The importance of data

One of the biggest ways in which supply chain management is changing is through the increasing use of data. IT systems can now provide businesses with much richer datasets than ever before, so important aspects like product lead times and minimum stock levels no longer consist of guesswork.

According to recent research, there are as many as 52 different data sources within a business supply chain, ranging from competitor pricing to social media feeds. Organisations that are not willing or able to utilise this information risk being overtaken by competitors that are. A study conducted by Accenture found that many businesses are already creating advantages through the use of big data analytics. 41 per cent have benefitted from faster and more effective reaction time to supply chain issues and 36 per cent have experienced greater integration across the supply chain. Businesses can use SCM software to better process and manage supply chain data, but gaining access to this data in the first place is sometimes challenging.

How the IoT will shake things up

One of the ways in which businesses are harvesting more supply chain data is through the Internet of Things. The use of IoT sensors promises to take supply chain visibility to whole new levels. Previously, businesses had to be content with knowing when an item was shipped and when it had been delivered. With the Internet of Things, businesses have real-time visibility, enabling them to better track products, manage inventory and reduce inefficiencies. What’s more, IoT data will be able to provide organisations with better quality control data, through metrics such as temperature. IoT solutions could also be used to introduce more automation into the supply chain, requesting stock replenishments without any manual intervention.

A report by DHL and Cisco, titled “The Internet of Things in Logistics,” claims that the IoT will generate $1.9 trillion (£1.3 trillion) of value in the supply chain and logistics industries and some businesses are already on-board with the technology. For example, the Food and Drug Administration incorporates RFID tags on their medication containers to better monitor the supply process. Any industry that involves the supply of sensitive materials, or which simply wishes to make the supply process more efficient, is likely to embrace the benefits that IoT can bring.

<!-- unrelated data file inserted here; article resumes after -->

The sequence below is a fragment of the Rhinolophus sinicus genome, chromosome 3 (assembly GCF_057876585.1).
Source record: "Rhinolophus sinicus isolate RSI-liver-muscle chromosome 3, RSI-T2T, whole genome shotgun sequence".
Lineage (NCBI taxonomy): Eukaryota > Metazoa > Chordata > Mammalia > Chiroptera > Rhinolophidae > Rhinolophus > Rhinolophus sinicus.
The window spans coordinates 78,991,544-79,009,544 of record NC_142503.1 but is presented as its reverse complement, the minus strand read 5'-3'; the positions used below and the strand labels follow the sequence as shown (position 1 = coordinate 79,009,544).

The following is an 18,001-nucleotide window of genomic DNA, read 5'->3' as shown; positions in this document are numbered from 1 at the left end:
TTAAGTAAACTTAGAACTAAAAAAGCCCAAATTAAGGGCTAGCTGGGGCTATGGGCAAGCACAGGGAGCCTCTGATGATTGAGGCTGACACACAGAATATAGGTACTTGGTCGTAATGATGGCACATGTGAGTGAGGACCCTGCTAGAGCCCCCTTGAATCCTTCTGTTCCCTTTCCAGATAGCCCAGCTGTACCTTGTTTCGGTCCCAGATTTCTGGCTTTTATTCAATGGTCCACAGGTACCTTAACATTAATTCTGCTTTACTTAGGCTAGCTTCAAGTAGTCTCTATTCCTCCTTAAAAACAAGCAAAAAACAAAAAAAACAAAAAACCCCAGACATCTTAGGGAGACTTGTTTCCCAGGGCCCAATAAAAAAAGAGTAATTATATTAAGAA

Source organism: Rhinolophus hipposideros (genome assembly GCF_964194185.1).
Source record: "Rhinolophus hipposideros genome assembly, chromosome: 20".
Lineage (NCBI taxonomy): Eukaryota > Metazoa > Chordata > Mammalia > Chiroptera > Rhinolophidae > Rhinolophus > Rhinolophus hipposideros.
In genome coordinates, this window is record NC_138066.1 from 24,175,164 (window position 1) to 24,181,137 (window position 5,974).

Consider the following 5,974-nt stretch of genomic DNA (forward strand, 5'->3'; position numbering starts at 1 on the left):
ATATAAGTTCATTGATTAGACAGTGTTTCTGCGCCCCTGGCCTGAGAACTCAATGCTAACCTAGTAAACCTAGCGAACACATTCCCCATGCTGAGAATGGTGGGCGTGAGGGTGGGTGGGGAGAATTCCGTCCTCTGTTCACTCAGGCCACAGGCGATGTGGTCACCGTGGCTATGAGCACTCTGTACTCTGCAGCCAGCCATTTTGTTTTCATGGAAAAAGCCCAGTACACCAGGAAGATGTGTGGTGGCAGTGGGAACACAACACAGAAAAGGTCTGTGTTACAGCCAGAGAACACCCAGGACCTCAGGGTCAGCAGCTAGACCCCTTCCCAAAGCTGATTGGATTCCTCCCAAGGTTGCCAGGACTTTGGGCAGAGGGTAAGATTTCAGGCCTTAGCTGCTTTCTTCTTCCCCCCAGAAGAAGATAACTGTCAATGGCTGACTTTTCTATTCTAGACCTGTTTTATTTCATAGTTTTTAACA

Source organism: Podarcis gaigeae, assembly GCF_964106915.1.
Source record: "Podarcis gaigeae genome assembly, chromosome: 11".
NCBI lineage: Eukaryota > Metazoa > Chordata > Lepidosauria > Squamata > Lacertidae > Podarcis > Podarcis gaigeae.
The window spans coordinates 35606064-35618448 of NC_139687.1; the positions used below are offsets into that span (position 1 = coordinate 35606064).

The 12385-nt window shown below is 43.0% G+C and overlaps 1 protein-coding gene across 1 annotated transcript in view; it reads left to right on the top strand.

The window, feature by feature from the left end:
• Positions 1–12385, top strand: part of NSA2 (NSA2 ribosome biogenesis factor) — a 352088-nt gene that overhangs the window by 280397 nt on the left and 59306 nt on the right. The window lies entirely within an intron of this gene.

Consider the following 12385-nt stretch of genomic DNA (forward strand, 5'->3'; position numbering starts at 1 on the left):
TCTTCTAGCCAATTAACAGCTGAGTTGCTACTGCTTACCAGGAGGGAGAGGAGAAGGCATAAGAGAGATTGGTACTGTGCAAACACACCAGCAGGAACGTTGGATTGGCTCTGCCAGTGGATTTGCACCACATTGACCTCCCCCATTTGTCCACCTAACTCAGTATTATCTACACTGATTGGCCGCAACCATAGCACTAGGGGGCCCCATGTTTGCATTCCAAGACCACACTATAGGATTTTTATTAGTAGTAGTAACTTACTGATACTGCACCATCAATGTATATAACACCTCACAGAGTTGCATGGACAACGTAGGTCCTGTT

Embracing change

Many of the industries that rely on supply chain management may be resistant to change. After all, their existing relationships between supplier, manufacturer, retailer and customer have worked fine until now, so why change? The answer is because “fine” may not good enough when your competitors are using software and data to accelerate ahead of you. Often it is a case of demonstrating the greater efficiencies and increased revenue that can be generated through effective supply chain management. It is also important to note that not all supply chains are the same, and hence there is a wide range of software options available. Whether you need to manage a manufacturing supply chain or a pharmaceutical one, there’s likely to be a software package that can help streamline the process.